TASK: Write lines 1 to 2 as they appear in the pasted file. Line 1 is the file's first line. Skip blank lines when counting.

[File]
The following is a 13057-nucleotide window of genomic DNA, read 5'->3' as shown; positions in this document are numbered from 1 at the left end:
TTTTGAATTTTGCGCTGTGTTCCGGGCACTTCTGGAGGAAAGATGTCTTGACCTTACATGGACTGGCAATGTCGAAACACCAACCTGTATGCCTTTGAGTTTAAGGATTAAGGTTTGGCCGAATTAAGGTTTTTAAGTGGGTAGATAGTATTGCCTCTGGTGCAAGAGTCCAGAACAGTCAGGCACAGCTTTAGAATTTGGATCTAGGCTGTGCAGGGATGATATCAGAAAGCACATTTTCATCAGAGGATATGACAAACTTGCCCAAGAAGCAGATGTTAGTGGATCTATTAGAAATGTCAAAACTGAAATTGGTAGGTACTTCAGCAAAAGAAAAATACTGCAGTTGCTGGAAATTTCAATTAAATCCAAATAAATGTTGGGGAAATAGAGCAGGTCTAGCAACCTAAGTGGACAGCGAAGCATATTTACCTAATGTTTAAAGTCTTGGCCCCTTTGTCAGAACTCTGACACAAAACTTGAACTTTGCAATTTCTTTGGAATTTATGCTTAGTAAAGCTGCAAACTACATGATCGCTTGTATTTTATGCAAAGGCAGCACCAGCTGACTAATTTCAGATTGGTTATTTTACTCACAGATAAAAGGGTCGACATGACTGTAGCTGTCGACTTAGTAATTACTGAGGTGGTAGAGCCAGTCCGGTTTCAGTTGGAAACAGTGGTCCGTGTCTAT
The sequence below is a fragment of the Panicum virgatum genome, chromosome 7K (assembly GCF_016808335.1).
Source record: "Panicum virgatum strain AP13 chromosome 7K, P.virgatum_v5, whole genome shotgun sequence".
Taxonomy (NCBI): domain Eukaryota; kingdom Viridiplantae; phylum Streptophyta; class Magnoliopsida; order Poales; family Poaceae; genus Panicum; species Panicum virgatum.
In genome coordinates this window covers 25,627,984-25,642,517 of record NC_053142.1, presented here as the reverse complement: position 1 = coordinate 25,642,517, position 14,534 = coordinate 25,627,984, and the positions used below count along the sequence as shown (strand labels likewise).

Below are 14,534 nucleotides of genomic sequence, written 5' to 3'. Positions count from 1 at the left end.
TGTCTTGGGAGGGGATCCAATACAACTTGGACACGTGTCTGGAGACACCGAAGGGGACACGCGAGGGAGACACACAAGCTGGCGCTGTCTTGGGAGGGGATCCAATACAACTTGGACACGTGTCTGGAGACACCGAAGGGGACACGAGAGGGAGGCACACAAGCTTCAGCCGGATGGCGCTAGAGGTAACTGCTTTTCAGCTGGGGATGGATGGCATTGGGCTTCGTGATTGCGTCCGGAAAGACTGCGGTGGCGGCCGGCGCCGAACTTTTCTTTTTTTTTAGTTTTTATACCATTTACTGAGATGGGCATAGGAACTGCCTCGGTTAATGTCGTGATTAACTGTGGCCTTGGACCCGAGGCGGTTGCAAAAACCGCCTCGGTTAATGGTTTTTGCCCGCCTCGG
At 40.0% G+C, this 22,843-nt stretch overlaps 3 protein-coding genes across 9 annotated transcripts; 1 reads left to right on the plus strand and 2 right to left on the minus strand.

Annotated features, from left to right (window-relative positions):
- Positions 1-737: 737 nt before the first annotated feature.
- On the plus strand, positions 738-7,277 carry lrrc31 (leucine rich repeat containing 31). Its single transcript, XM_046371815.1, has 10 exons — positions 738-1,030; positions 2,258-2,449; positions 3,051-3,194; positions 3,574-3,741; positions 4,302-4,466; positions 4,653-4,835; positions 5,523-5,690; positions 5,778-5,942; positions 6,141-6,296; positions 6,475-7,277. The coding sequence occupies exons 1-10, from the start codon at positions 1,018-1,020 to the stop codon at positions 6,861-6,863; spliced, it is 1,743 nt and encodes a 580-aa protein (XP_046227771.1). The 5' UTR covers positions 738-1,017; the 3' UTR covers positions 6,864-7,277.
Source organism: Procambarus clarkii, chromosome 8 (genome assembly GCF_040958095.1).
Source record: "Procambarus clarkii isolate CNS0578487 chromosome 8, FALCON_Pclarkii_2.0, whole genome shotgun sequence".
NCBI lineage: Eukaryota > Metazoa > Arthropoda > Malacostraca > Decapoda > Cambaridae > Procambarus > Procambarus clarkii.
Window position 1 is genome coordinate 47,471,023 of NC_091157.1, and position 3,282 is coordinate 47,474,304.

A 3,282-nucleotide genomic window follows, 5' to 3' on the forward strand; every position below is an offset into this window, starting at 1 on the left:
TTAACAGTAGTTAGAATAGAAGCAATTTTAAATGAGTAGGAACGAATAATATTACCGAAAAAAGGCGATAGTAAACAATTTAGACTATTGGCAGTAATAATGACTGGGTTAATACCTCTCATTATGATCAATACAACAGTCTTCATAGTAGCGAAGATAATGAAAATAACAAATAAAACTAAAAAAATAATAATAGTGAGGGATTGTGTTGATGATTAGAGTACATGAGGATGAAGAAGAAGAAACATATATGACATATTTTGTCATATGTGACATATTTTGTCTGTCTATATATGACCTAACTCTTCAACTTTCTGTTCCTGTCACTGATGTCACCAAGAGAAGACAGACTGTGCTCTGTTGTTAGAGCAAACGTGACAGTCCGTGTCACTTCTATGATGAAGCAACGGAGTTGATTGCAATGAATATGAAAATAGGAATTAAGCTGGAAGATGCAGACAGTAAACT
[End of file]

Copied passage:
The following is a 13057-nucleotide window of genomic DNA, read 5'->3' as shown; positions in this document are numbered from 1 at the left end:
TTTTGAATTTTGCGCTGTGTTCCGGGCACTTCTGGAGGAAAGATGTCTTGACCTTACATGGACTGGCAATGTCGAAACACCAACCTGTATGCCTTTGAGTTTAAGGATTAAGGTTTGGCCGAATTAAGGTTTTTAAGTGGGTAGATAGTATTGCCTCTGGTGCAAGAGTCCAGAACAGTCAGGCACAGCTTTAGAATTTGGATCTAGGCTGTGCAGGGATGATATCAGAAAGCACATTTTCATCAGAGGATATGACAAACTTGCCCAAGAAGCAGATGTTAGTGGATCTATTAGAAATGTCAAAACTGAAATTGGTAGGTACTTCAGCAAAAGAAAAATACTGCAGTTGCTGGAAATTTCAATTAAATCCAAATAAATGTTGGGGAAATAGAGCAGGTCTAGCAACCTAAGTGGACAGCGAAGCATATTTACCTAATGTTTAAAGTCTTGGCCCCTTTGTCAGAACTCTGACACAAAACTTGAACTTTGCAATTTCTTTGGAATTTATGCTTAGTAAAGCTGCAAACTACATGATCGCTTGTATTTTATGCAAAGGCAGCACCAGCTGACTAATTTCAGATTGGTTATTTTACTCACAGATAAAAGGGTCGACATGACTGTAGCTGTCGACTTAGTAATTACTGAGGTGGTAGAGCCAGTCCGGTTTCAGTTGGAAACAGTGGTCCGTGTCTAT